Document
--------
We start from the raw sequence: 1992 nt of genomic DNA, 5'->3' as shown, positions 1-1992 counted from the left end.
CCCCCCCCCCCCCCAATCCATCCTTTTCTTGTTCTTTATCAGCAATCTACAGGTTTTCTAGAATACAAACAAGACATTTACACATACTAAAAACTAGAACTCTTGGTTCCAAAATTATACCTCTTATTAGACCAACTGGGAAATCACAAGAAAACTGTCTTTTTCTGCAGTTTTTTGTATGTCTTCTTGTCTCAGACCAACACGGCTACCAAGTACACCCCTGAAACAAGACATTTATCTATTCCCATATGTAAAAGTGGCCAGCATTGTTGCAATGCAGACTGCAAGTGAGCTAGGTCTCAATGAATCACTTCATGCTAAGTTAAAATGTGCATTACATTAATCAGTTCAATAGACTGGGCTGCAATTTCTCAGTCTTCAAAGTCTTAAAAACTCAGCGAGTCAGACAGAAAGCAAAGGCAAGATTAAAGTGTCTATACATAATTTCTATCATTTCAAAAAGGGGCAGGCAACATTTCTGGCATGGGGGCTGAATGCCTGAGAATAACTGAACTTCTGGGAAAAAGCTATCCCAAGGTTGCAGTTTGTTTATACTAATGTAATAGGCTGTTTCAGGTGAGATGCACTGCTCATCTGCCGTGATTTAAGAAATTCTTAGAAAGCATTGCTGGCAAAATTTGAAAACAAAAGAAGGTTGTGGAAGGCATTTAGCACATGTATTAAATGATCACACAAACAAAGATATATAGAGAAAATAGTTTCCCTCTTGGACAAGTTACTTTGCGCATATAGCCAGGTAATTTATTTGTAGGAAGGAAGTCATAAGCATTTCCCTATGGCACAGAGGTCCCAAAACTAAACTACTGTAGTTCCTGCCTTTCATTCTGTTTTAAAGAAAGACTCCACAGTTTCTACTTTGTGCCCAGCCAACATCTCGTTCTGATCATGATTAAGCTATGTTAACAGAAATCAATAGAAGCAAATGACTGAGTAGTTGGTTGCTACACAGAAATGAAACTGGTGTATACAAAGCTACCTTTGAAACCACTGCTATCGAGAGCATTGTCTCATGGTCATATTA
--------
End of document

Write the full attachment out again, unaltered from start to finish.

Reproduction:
We start from the raw sequence: 1992 nt of genomic DNA, 5'->3' as shown, positions 1-1992 counted from the left end.
CCCCCCCCCCCCCCAATCCATCCTTTTCTTGTTCTTTATCAGCAATCTACAGGTTTTCTAGAATACAAACAAGACATTTACACATACTAAAAACTAGAACTCTTGGTTCCAAAATTATACCTCTTATTAGACCAACTGGGAAATCACAAGAAAACTGTCTTTTTCTGCAGTTTTTTGTATGTCTTCTTGTCTCAGACCAACACGGCTACCAAGTACACCCCTGAAACAAGACATTTATCTATTCCCATATGTAAAAGTGGCCAGCATTGTTGCAATGCAGACTGCAAGTGAGCTAGGTCTCAATGAATCACTTCATGCTAAGTTAAAATGTGCATTACATTAATCAGTTCAATAGACTGGGCTGCAATTTCTCAGTCTTCAAAGTCTTAAAAACTCAGCGAGTCAGACAGAAAGCAAAGGCAAGATTAAAGTGTCTATACATAATTTCTATCATTTCAAAAAGGGGCAGGCAACATTTCTGGCATGGGGGCTGAATGCCTGAGAATAACTGAACTTCTGGGAAAAAGCTATCCCAAGGTTGCAGTTTGTTTATACTAATGTAATAGGCTGTTTCAGGTGAGATGCACTGCTCATCTGCCGTGATTTAAGAAATTCTTAGAAAGCATTGCTGGCAAAATTTGAAAACAAAAGAAGGTTGTGGAAGGCATTTAGCACATGTATTAAATGATCACACAAACAAAGATATATAGAGAAAATAGTTTCCCTCTTGGACAAGTTACTTTGCGCATATAGCCAGGTAATTTATTTGTAGGAAGGAAGTCATAAGCATTTCCCTATGGCACAGAGGTCCCAAAACTAAACTACTGTAGTTCCTGCCTTTCATTCTGTTTTAAAGAAAGACTCCACAGTTTCTACTTTGTGCCCAGCCAACATCTCGTTCTGATCATGATTAAGCTATGTTAACAGAAATCAATAGAAGCAAATGACTGAGTAGTTGGTTGCTACACAGAAATGAAACTGGTGTATACAAAGCTACCTTTGAAACCACTGCTATCGAGAGCATTGTCTCATGGTCATATTA